Visual Memory: Seeing the Past in the Present
Nature has programmed us all to have a keen sense of recognition. Faces, places, paths, plants, animals: we need to be able to remember where we found food or friendship, and to distinguish it from foe and famine. We need to be able to guess if the baby is a changeling or a person really is a relative as they claim. We have massive, built-in, scene- and face-recognition algorithms that are sparking, consciously or unconsciously, all the time.
Many photographers will be familiar with this sense of recognition when looking through the viewfinder or when scrolling through the tens of thousands of images in their photo library. For me, even a thumbnail can spark a sudden sense of familiarity and then a hunt for the other photograph of which I am reminded.
A while back, I started to put such images into pairs with their 'brothers' and mount them side by side. The 'match' can be between images separate by tens of years of thousands of miles but in some way, when I see one of a pair, I know it and I have to hunt out its other part.
This pairing can be as simple as colour:
or a little more complex, such as a mixture of colour and form, or in this case the inversion of colour but with similar form:
Sometimes it is as simple as the way a surface looks, such as in this example where the colours are very similar, the forms are echoes in some respects, but the surfaces 'feel' the same in their slickness:
At other times there just seems some looser, less clearly define match though this is helped when backed up by matching subject matter:
Or we could look for similar 'verb-based' ideas such as 'subject walking through a tunnel', though a similar composition helps draw the pair together:
Then there are pairs whose union is in an idea, in this case the slightly surreal sense that some Big Brother project is underway: The sign left says 'CCTV in Operation.'
Finally, my favourite subject for street photography: wry humour. Mine happens to be so wry that viewers might struggle to see where I'm coming from but the double irony of this pair appealed to me:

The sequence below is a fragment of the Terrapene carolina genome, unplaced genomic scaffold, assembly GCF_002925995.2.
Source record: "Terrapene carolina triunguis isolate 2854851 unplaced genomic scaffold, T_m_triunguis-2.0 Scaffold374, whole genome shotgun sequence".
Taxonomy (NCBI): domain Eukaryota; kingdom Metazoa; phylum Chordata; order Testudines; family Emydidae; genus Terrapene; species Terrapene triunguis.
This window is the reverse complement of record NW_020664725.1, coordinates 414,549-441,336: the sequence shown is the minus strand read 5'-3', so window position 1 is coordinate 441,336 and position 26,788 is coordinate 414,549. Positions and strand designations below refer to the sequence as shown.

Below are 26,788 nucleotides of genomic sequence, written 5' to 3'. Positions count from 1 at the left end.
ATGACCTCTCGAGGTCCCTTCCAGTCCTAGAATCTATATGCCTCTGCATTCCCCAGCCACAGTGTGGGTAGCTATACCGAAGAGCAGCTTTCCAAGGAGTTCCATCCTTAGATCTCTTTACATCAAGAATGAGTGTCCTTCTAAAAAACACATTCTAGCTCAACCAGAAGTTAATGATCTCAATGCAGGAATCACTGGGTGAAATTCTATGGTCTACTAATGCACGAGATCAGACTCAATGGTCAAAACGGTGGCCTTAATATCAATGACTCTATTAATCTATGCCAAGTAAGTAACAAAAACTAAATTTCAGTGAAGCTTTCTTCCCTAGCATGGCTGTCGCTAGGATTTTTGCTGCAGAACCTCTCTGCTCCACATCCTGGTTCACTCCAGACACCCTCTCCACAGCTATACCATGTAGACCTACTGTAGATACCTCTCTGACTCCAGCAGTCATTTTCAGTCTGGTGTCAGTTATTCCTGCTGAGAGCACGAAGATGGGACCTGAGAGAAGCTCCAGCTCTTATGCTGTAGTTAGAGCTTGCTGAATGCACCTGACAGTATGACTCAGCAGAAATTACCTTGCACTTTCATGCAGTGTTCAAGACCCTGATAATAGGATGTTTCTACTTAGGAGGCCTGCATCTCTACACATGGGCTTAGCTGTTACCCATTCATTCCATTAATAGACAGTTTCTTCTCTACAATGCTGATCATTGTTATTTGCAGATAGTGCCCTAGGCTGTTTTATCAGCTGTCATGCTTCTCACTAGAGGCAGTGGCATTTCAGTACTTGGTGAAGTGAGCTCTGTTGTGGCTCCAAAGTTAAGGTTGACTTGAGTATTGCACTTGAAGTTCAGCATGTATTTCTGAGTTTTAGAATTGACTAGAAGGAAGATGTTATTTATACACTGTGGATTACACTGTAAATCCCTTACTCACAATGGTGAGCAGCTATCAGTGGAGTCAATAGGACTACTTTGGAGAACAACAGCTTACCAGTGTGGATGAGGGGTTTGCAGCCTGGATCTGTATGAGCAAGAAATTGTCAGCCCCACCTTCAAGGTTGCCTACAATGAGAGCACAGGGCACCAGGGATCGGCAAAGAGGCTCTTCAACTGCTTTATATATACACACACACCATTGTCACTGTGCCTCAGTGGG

Whereas this last one is a little more obvious but I think quite funny: (these images are designed to be seen larger than my blog page can render them, but the sign on the right-hand image says 'Health Promotion Centre').
So, on a rainy day, this can be quite fun, matching and pairing. I crop them so as to enhance their union, mount them in double-cut-out frames and they seem to engage their viewers. I'd be very interested to see any that others people have found, or whether anyone else has ever gone down this same road?
Keywords: Photography, face recognition, image matching, image paring, match, matching, pairing, pairs, recognition, scene recognition
Future D800(E) user(non-registered)
Good blog, and interesting article. I think this pairing it's a mental exercise good for the mind, and it can even help our composition skills as we are seeking, identifying and recognizing several different structures and meanings, some of them very obvious but others more abstract.
We are in front of a scene which looks familiar to us, and our mind makes "click" and then recognize a similar scene we shot in the past. Many times we aren't aware of this on the fly but, when we dig into our archives, we can make the pairings.
Keep the good work on the blog!
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